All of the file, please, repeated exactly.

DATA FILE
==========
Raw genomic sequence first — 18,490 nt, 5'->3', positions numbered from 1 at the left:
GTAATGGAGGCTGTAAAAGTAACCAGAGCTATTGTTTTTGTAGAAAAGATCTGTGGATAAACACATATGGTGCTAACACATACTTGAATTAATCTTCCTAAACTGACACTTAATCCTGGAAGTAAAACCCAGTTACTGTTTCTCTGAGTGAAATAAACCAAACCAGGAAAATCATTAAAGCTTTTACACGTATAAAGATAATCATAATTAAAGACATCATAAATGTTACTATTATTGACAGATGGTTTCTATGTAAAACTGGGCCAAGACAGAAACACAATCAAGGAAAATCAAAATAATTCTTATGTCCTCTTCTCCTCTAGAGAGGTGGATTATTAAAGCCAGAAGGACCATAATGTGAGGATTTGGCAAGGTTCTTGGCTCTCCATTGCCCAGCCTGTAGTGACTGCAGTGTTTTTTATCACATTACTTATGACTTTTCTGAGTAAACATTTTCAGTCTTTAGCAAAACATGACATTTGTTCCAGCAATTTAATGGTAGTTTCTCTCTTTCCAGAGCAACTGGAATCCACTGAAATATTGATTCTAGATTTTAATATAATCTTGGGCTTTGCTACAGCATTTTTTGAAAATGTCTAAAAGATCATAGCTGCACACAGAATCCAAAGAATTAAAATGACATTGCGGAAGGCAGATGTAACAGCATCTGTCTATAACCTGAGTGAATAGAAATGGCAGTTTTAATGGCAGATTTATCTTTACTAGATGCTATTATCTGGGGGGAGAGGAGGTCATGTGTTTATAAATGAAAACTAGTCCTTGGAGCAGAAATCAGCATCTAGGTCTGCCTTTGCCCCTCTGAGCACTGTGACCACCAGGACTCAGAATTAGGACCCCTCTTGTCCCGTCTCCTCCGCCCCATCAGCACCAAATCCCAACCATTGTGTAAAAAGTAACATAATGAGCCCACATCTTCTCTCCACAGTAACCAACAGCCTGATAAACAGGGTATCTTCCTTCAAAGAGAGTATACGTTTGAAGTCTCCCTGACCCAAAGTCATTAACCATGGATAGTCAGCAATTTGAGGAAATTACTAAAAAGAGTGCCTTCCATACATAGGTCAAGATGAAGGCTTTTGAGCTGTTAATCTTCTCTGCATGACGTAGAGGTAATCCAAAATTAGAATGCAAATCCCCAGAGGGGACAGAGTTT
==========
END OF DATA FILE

Raw genomic sequence first — 18,490 nt, 5'->3', positions numbered from 1 at the left:
GTAATGGAGGCTGTAAAAGTAACCAGAGCTATTGTTTTTGTAGAAAAGATCTGTGGATAAACACATATGGTGCTAACACATACTTGAATTAATCTTCCTAAACTGACACTTAATCCTGGAAGTAAAACCCAGTTACTGTTTCTCTGAGTGAAATAAACCAAACCAGGAAAATCATTAAAGCTTTTACACGTATAAAGATAATCATAATTAAAGACATCATAAATGTTACTATTATTGACAGATGGTTTCTATGTAAAACTGGGCCAAGACAGAAACACAATCAAGGAAAATCAAAATAATTCTTATGTCCTCTTCTCCTCTAGAGAGGTGGATTATTAAAGCCAGAAGGACCATAATGTGAGGATTTGGCAAGGTTCTTGGCTCTCCATTGCCCAGCCTGTAGTGACTGCAGTGTTTTTTATCACATTACTTATGACTTTTCTGAGTAAACATTTTCAGTCTTTAGCAAAACATGACATTTGTTCCAGCAATTTAATGGTAGTTTCTCTCTTTCCAGAGCAACTGGAATCCACTGAAATATTGATTCTAGATTTTAATATAATCTTGGGCTTTGCTACAGCATTTTTTGAAAATGTCTAAAAGATCATAGCTGCACACAGAATCCAAAGAATTAAAATGACATTGCGGAAGGCAGATGTAACAGCATCTGTCTATAACCTGAGTGAATAGAAATGGCAGTTTTAATGGCAGATTTATCTTTACTAGATGCTATTATCTGGGGGGAGAGGAGGTCATGTGTTTATAAATGAAAACTAGTCCTTGGAGCAGAAATCAGCATCTAGGTCTGCCTTTGCCCCTCTGAGCACTGTGACCACCAGGACTCAGAATTAGGACCCCTCTTGTCCCGTCTCCTCCGCCCCATCAGCACCAAATCCCAACCATTGTGTAAAAAGTAACATAATGAGCCCACATCTTCTCTCCACAGTAACCAACAGCCTGATAAACAGGGTATCTTCCTTCAAAGAGAGTATACGTTTGAAGTCTCCCTGACCCAAAGTCATTAACCATGGATAGTCAGCAATTTGAGGAAATTACTAAAAAGAGTGCCTTCCATACATAGGTCAAGATGAAGGCTTTTGAGCTGTTAATCTTCTCTGCATGACGTAGAGGTAATCCAAAATTAGAATGCAAATCCCCAGAGGGGACAGAGTTT